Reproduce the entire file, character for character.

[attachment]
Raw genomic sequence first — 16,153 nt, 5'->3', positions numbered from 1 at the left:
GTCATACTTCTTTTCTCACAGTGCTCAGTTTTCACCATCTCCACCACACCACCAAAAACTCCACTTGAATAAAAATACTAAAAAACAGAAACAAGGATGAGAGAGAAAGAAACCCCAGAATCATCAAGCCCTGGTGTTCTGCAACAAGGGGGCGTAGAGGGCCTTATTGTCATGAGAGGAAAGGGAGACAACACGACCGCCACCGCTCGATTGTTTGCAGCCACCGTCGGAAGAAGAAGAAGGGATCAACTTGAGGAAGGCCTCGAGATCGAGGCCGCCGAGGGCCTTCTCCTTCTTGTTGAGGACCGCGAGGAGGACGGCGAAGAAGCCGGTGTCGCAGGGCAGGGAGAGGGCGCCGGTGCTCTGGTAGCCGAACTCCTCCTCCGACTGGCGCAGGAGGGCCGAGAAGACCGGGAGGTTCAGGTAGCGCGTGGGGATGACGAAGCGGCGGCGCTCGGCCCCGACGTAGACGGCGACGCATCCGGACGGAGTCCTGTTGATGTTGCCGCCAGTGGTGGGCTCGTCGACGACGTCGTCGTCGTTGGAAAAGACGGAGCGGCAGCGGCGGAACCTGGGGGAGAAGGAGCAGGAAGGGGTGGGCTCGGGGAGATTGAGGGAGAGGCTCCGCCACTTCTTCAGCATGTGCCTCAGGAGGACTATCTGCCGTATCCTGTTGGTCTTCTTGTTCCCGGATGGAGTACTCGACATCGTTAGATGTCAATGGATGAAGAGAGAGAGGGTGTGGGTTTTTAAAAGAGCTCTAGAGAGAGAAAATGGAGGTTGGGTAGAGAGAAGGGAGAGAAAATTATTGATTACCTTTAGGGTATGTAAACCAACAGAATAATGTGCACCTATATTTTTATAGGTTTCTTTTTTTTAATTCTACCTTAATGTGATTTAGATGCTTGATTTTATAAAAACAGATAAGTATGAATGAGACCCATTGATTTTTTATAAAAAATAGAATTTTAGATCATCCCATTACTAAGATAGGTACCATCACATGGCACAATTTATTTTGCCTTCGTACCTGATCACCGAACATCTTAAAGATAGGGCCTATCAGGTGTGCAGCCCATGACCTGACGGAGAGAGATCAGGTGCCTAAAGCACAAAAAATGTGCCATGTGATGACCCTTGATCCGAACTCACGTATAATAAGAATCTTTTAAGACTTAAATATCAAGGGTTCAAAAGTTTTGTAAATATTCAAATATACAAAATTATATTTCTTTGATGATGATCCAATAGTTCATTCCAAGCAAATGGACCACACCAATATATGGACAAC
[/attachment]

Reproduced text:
Raw genomic sequence first — 16,153 nt, 5'->3', positions numbered from 1 at the left:
GTCATACTTCTTTTCTCACAGTGCTCAGTTTTCACCATCTCCACCACACCACCAAAAACTCCACTTGAATAAAAATACTAAAAAACAGAAACAAGGATGAGAGAGAAAGAAACCCCAGAATCATCAAGCCCTGGTGTTCTGCAACAAGGGGGCGTAGAGGGCCTTATTGTCATGAGAGGAAAGGGAGACAACACGACCGCCACCGCTCGATTGTTTGCAGCCACCGTCGGAAGAAGAAGAAGGGATCAACTTGAGGAAGGCCTCGAGATCGAGGCCGCCGAGGGCCTTCTCCTTCTTGTTGAGGACCGCGAGGAGGACGGCGAAGAAGCCGGTGTCGCAGGGCAGGGAGAGGGCGCCGGTGCTCTGGTAGCCGAACTCCTCCTCCGACTGGCGCAGGAGGGCCGAGAAGACCGGGAGGTTCAGGTAGCGCGTGGGGATGACGAAGCGGCGGCGCTCGGCCCCGACGTAGACGGCGACGCATCCGGACGGAGTCCTGTTGATGTTGCCGCCAGTGGTGGGCTCGTCGACGACGTCGTCGTCGTTGGAAAAGACGGAGCGGCAGCGGCGGAACCTGGGGGAGAAGGAGCAGGAAGGGGTGGGCTCGGGGAGATTGAGGGAGAGGCTCCGCCACTTCTTCAGCATGTGCCTCAGGAGGACTATCTGCCGTATCCTGTTGGTCTTCTTGTTCCCGGATGGAGTACTCGACATCGTTAGATGTCAATGGATGAAGAGAGAGAGGGTGTGGGTTTTTAAAAGAGCTCTAGAGAGAGAAAATGGAGGTTGGGTAGAGAGAAGGGAGAGAAAATTATTGATTACCTTTAGGGTATGTAAACCAACAGAATAATGTGCACCTATATTTTTATAGGTTTCTTTTTTTTAATTCTACCTTAATGTGATTTAGATGCTTGATTTTATAAAAACAGATAAGTATGAATGAGACCCATTGATTTTTTATAAAAAATAGAATTTTAGATCATCCCATTACTAAGATAGGTACCATCACATGGCACAATTTATTTTGCCTTCGTACCTGATCACCGAACATCTTAAAGATAGGGCCTATCAGGTGTGCAGCCCATGACCTGACGGAGAGAGATCAGGTGCCTAAAGCACAAAAAATGTGCCATGTGATGACCCTTGATCCGAACTCACGTATAATAAGAATCTTTTAAGACTTAAATATCAAGGGTTCAAAAGTTTTGTAAATATTCAAATATACAAAATTATATTTCTTTGATGATGATCCAATAGTTCATTCCAAGCAAATGGACCACACCAATATATGGACAAC